When one think of warlords and private armies, one generally think of war-torn
Is this the
Without these armies, Obasanjo and Peter Odili and others like them couldn’t have gotten certain things accomplished. Even the oil companies are in on this as they too have standing private armies that look after their interest, (and in some cases terrorize private citizens and members of other groups). Sorrowfully, the monster is now on the loose, on the rampage. In all of this, it is the people, innocent private citizens that are bearing the brunt of this attrition.
In the 1960s when Idi Amin was doing Milton Obote’s dirty works, Amin was considered a good fellow; but when he turned against Obote, Amin became the serpent, the monster. But really, neither Amin nor Obote were aberrations in politics, more so in the politics of the developing world.
The reality is that if you create a monster, the monster will devour you; if you personalize the rule of law, you encourage mayhem; if you make honest political struggles impossible, you make banditos possible; and if you pollute the wind, the contaminated winds will envelope you, too. Obasanjo, the oil companies and the Niger Delta governors made this round of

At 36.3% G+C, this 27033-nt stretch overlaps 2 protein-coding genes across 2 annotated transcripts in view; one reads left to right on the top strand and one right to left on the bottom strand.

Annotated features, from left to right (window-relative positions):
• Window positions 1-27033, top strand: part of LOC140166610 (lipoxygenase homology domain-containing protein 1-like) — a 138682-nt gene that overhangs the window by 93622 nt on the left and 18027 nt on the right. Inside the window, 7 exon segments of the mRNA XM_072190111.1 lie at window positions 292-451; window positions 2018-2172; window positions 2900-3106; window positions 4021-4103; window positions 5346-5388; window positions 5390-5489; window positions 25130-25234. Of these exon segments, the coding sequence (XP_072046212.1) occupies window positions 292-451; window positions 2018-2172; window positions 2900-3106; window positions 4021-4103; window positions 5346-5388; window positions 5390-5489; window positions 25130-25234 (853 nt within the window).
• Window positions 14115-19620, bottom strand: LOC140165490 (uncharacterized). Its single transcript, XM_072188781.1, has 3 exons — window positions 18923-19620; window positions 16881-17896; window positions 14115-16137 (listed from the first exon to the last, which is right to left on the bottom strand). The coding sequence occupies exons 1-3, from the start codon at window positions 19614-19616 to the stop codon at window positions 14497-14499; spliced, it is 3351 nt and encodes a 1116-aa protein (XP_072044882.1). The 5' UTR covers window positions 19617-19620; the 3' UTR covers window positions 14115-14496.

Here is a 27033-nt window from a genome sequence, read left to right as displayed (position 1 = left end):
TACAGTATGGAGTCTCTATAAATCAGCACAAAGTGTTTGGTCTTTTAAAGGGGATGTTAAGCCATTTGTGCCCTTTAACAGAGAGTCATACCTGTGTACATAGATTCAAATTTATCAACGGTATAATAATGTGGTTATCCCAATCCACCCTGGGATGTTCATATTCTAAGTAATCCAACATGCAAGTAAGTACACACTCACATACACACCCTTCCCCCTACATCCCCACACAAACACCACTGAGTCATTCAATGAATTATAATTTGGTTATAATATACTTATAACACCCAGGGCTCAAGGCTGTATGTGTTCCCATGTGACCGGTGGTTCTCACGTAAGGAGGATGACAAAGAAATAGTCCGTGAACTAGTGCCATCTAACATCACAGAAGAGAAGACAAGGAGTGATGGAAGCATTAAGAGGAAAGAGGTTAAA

Along with private armies are the various cults. Some cult members are also members of private armies. And unlike some well-established and “well-behaved” cults, most of the cults in
Long before the all-out-war several things became observable: (1) the head of these private armies became too powerful to control; (2) having tasted blood, money and influence, some junior officers decided to form their own posse, and like viruses they kept multiplying; (3) due to ideological differences, some of these armies started turning on themselves and on their rivals; (4) some gangs have no rules or creed, what matters is how high they can raise their savagery or the amount of money they make; and (5) in pursuit of their goals, they no longer discriminated between ordinary people, government officials and their sworn enemies. Anything and everybody became fair game — to be exploited, killed, maimed or destroyed.
What are the lessons for
From all indications, we have not seen the end of this wahala. The solution is not in the militarization of